The Australian Prudential Regulation Authority (APRA) released their quarterly Authorised Deposit-taking Institution (ADI) Property Exposures data for June 2014 recently.
The data always provides a valuable insight into current and historic mortgage lending by ADIs.
This quarter’s data showed some very interesting trends.
Based on the value of all outstanding mortgages by households to Australian ADI’s, there $811.7 billion outstanding to owner occupiers (66.2%) at the end of June 2014 and $413.5 billion to investors (33.8%).
Over the 12 months to June 2014, the total value of outstanding mortgages to owner occupiers has increased by 7.5% compared to a 10.9% rise in outstanding credit to investors.
At the end of June 2014, 36.0% of loans outstanding had an offset facility, up from 34.0% a year earlier. 35.7% of all outstanding mortgages were interest-only which was the highest on record and up from 34.3% a year earlier.
Just 0.2% of all outstanding mortgages were reverse mortgages and 2.9% were low documentation which was down from 3.9% a year earlier.
Other non-standard loans accounted for just 0.1% of all outstanding mortgages.
The average balance on all outstanding mortgages at the end of June 2014 was $237,200.
The average balance has increased by 3.2% over the past year.
Loans with an offset facility ($282,900) and interest-only mortgages ($299,000) have much higher average outstanding loan balances.
It is interesting to note that the annual growth in average outstanding loan balances has been much more moderate for mortgages with an offset and interest-only mortgages at 1.6% and 1.8% respectively.
Encouragingly, the data also indicates that outstanding balances are reducing for low documentation and other non-standard loans as they become less common.
Over the past year the average balance has fallen by -3.5% for low-documentation loans and by 5.9% for other non-standard loans.
Turning the focus to new loans written over the June quarter, 62.1% of lending was to owner occupiers and a record high 37.9% was to investors.
Compared to the June 2013 quarter, owner occupier lending is up 2.0% and investment lending is 14.4% higher.
Over the quarter, 0.7% of new loans approved were low-documentation, 43.2% were interest only, 0.2% were other non-standard loans, 43.0% were third party originated loans and 3.7% were loans approved outside of serviceability.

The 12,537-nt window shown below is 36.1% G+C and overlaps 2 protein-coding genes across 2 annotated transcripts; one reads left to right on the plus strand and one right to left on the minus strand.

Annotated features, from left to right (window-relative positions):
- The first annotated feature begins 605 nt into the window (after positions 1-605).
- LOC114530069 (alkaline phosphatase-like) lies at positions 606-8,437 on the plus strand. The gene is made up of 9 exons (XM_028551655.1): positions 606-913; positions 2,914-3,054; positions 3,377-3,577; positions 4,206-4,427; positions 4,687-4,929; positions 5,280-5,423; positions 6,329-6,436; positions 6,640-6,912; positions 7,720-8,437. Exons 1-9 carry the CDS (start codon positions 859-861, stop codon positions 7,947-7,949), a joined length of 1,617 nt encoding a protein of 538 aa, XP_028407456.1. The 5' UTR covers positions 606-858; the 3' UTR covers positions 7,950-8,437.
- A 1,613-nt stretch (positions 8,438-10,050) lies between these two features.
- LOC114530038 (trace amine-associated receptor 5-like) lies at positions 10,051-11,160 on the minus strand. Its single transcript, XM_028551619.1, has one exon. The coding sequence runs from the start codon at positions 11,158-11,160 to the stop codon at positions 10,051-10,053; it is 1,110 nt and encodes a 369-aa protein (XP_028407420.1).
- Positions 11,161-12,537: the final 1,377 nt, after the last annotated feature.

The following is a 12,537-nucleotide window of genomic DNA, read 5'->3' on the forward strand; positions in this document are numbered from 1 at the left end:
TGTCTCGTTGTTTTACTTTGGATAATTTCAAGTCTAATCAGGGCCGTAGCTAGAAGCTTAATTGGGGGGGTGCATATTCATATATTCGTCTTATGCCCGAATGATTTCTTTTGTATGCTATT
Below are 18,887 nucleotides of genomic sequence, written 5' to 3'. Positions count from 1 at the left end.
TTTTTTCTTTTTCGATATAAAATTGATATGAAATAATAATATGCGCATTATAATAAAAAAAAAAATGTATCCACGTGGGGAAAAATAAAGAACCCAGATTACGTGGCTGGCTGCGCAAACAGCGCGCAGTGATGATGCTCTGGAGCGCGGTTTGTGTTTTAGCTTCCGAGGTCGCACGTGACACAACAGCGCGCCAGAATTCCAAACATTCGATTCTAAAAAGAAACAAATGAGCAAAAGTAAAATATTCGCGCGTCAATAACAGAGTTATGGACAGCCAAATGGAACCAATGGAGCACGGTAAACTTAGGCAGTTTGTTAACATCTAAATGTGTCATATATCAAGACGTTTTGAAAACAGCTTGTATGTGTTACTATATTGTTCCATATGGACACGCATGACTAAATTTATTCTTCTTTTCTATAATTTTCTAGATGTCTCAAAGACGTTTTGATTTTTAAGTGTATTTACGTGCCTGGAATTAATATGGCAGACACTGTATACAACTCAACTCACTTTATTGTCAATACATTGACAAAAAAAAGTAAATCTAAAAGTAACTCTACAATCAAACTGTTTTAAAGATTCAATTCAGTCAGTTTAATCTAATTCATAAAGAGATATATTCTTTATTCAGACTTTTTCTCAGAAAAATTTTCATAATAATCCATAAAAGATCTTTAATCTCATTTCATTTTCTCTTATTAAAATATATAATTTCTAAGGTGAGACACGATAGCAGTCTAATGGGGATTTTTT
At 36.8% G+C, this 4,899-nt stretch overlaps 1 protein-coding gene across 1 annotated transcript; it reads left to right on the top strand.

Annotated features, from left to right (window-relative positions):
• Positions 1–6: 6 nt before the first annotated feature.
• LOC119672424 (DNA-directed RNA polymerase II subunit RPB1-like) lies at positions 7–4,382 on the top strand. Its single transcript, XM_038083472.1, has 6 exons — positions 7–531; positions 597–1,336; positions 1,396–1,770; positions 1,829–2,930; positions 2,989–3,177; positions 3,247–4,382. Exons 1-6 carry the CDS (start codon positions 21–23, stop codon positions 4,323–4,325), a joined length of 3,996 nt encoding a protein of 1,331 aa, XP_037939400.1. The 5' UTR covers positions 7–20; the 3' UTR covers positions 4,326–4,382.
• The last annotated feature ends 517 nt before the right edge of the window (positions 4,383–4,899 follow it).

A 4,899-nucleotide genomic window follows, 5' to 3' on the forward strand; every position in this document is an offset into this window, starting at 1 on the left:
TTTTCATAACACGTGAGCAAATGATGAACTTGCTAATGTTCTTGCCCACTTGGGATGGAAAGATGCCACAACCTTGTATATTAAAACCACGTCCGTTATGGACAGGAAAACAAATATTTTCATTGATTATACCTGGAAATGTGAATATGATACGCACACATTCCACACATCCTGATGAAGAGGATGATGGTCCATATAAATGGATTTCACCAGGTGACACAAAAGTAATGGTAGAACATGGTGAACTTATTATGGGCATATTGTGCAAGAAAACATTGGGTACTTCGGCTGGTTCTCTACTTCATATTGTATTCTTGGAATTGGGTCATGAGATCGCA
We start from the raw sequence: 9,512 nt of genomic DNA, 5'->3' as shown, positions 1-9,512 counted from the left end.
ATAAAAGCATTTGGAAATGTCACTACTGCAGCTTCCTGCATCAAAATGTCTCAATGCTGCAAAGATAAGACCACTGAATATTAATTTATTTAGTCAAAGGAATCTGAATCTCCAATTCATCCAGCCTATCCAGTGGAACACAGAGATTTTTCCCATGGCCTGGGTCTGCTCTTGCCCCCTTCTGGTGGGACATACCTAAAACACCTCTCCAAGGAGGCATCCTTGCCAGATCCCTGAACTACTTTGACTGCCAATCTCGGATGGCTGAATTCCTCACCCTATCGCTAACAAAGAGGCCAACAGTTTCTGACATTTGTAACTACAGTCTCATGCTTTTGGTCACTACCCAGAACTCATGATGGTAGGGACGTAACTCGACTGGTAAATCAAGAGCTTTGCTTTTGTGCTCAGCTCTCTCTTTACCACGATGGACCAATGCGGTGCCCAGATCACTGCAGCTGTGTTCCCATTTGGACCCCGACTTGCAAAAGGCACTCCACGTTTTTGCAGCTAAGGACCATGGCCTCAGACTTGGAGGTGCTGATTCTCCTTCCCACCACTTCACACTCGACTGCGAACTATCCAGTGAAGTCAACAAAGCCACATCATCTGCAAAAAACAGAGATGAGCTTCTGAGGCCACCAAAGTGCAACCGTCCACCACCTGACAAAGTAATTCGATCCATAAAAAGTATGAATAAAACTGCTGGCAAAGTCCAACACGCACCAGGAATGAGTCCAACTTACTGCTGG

The 43.2% of new loans which were interest only was a record high, interest only loans tend to be (but not always) reflective of lending for investment purposes.
The ADIs seem to be increasing the usage of their broker channels with the 43.0% of loans originated by third parties the highest proportion since June 2008.
Although only 3.7% of loans were approved outside of serviceability over the June quarter, this was the highest proportion on record.
This may indicate that there has been some relaxation of lending standards over the quarter however it is difficult to conclude any firm conclusions.
Nevertheless it is something to keep an eye on over the coming few quarters.
Looking at the loan to value ratios (LVR) of loans written over the June quarter. 24.0% of new loans had an LVR of less than 60%, 42.2% of loans had an LVR of between 60% and 80%, 21.3% had an LVR of between 80% and 90% and 12.5% had an LVR of 90% or more. The 12.5% of new loans with an LVR of more than 90% is the lowest proportion since June 2011.
This suggests there are proportionally less high-risk mortgages being written.
The data has certainly shifted quite significantly over the past quarter and year.
There is definitely a significant level of activity by investors and clearly ADIs appear happy to lend to them.
The rise in the proportion of new loans written outside of serviceability is a potential concern however, it is positive to see that the proportion of loans with an LVR of 90% or more falling.
The high level of interest only lending is also a cause for concern.
Of course interest rates are currently very low but such a high level of interest only lending in light of low interest rates may cause some issues when rates eventually start to rise.
As we have mentioned previously, the high proportion of investment lending is our biggest cause for concern in the current market.
The lure of strong capital growth in Sydney and Melbourne is attracting the attention of investors as risk-free investments offer very low returns.
Of course, that growth in values won’t continue forever and once it slows or values fall our chief concern remains that many investors may look to exit the asset class.
Should this occur, inner city unit markets (where investor activity is most prevalent) could see a more significant drop in values than they otherwise would have as investors exit at a time when demand also falls.
This scenario could have greater repercussions for the overall market, not just the inner city areas.